Nested Therapeutics launched Thursday with $125 million to develop drugs that target cancers sharing similar kinds of genetic mutations, regardless of where in the body the cancer arises.
The Cambridge startup is the latest addition to the burgeoning field of precision oncology, and is led by veterans from Agios Pharmaceuticals and Blueprint medicines, Cambridge firms that have commercialized their own precision cancer drugs.
“We thought there was a still lot to do in tumor genetics, but many companies were focused on the same targets,” said Carlo Rizzuto, a managing director at Versant Ventures, a life science venture capital firm that founded Nested in 2021.
Scientists have recorded thousands of genetic mutations in tumors, each a potential clue about what causes cancer to form. Some are common enough to make them obvious take-out targets for drug developers. But it’s often hard for researchers to discern the cancer-causing mutations from the red herrings. Even if the culprits are identified, many of them would be too rare for a drug company to focus on.
Nested was formed to solve both of those problems.
Klaus Hoeflich, the company’s cofounder and chief scientific officer, came up with the idea to take all of the mutations that are often overlooked in the 2D code of genetic databases and map them onto the 3D structures of human proteins. Although these mutations might not sit next to each other in the DNA code, they are sometimes clustered — or nested — together on a specific part of a protein, a concept reflected in the startup’s name.
Those clusters are a clue that such mutations might be important for driving the development of cancer. Crucially, they sometimes form new structures or pockets on a protein, Hoeflich said, giving drug designers a foothold for making a single drug that works against the whole collection of mutations.
“We thought it was a fantastic idea and wanted to see it validated,” Rizzuto said.
Nested already has four drug programs in the works, although it is not sharing specifics about the kinds of genetic mutations or cancers that it will initially concentrate on.
“The challenge for us is to figure out where we want to focus first, so that we can get to rapid clinical proof of concept and ultimately rapid path to market,” said Nested chief executive Darrin Miles.
Miles was most recently chief commercial officer of Agios, which sold its cancer drug business to Sevier Pharmaceuticals in 2021. Before that, he led US commercialization of several drugs at Genentech, including the breast cancer therapy Herceptin. Hoeflich was most recently senior vice president of biology at Blueprint Medicines, which is developing precision cancer medicines.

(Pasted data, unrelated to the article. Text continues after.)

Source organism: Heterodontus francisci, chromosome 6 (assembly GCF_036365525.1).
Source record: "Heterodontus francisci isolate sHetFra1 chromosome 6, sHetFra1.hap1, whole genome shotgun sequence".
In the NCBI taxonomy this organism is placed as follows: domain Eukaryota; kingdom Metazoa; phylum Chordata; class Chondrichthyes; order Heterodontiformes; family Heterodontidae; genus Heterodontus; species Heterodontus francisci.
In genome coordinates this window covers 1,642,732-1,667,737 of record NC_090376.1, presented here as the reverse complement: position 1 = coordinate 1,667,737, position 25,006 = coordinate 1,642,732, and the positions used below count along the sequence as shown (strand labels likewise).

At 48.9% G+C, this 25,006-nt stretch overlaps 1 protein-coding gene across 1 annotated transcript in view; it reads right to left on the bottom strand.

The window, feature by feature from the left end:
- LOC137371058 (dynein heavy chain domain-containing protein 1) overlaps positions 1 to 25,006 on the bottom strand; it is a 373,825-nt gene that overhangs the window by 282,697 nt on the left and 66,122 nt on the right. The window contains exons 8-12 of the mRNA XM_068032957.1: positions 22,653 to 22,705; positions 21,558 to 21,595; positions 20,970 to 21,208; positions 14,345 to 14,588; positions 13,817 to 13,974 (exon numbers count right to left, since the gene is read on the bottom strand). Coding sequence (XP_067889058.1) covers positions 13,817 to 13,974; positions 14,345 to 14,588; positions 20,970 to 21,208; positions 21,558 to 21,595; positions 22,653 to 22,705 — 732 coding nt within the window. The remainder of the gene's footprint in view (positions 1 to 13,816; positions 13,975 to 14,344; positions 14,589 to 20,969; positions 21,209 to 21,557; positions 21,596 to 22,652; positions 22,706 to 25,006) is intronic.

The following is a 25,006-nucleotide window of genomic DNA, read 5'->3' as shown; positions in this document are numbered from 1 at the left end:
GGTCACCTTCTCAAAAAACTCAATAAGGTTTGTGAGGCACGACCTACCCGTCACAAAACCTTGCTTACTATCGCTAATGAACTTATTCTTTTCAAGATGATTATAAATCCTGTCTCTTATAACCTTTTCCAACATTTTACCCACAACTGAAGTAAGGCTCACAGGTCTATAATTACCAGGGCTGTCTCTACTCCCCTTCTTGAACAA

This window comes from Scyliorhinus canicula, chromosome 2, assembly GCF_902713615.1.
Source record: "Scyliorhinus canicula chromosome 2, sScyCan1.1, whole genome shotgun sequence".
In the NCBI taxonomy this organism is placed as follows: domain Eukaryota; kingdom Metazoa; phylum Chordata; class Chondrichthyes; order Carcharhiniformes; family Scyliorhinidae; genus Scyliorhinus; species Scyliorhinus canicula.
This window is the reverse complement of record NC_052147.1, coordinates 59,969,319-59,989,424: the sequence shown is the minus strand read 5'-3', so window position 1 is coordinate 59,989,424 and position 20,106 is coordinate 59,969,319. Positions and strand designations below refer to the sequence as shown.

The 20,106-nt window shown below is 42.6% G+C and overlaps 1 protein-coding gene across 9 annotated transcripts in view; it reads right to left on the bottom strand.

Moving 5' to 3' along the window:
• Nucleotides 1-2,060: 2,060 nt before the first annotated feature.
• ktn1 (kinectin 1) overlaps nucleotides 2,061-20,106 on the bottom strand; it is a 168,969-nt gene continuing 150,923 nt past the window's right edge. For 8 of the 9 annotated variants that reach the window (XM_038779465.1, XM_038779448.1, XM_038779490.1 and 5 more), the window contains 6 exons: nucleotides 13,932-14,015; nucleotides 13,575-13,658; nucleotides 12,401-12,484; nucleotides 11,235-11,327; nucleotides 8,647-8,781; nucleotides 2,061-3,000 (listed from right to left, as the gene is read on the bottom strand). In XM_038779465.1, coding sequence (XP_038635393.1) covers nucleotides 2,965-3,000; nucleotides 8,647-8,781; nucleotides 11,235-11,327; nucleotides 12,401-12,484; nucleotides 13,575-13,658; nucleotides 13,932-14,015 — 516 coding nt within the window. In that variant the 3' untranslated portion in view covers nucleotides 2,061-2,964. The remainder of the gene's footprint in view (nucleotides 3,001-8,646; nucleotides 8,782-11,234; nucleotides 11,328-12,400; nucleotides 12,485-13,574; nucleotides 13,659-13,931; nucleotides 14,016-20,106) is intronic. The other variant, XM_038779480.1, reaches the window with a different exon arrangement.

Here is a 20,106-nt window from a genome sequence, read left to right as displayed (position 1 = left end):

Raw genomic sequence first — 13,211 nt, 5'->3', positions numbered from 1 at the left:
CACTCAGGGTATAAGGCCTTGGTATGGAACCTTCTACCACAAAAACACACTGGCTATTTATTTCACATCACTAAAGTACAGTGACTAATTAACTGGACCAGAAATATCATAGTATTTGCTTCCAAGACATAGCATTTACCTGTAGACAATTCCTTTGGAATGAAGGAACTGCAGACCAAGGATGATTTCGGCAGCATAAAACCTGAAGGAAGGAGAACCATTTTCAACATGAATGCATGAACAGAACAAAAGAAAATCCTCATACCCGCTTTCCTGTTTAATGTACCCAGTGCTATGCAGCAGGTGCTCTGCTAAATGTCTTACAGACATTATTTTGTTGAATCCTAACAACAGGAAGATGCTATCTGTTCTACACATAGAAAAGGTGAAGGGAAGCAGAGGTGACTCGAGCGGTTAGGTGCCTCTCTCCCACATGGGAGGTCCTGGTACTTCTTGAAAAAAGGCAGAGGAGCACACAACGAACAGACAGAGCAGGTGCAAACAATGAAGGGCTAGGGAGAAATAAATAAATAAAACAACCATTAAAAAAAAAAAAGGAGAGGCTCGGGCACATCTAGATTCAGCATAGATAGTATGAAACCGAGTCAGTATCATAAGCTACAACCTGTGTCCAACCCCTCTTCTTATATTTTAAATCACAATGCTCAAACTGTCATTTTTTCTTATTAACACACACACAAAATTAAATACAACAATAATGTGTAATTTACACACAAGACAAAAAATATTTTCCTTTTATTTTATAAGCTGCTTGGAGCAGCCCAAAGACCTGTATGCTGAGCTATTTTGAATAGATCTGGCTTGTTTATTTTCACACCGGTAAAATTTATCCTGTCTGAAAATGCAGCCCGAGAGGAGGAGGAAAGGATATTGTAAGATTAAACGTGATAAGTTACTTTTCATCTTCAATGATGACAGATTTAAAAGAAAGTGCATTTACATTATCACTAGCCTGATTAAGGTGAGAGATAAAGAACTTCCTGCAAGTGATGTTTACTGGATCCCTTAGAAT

Nested was initially funded with $35 million from Versant, and recently added a $90 million series A financing led by the life sciences investment division of Goldman Sachs Asset Management. The money comes at a time when some biotech industry experts worry that investments in startups could stall.
“Obviously, everyone here at Versant is being more deliberate and thoughtful, really making sure our companies are well capitalized through meaningful value inflection points,” Rizzuto said.
Miles said that Nested’s funding will help them get their first two programs into clinical trials before 2025, and generate at least some clinical data on the first program. The company is approaching 40 people today, and Miles said he plans on keeping the team compact. The firm recently moved into new labs and offices near Harvard Square.
To jumpstart the company’s progress, it brought in early-stage drug projects from two academic cofounders: Kevan Shokat, a chemist at University of California San Francisco, and Arvin Dar, a biologist at Icahn School of Medicine at Mount Sinai. Drugs based on their work, and Nested mutation mapping technique, are the company’s two lead programs.
Three of the six researchers on Nested’s scientific advisory board are based in the Boston region: Cigall Kadoch, of the Dana-Farber Cancer Institute, Angela Koehler of MIT, and Dr. Ryan Corcoran from the Massachusetts General Hospital Cancer Center. All three have cofounded their own cancer-focused biotech firms.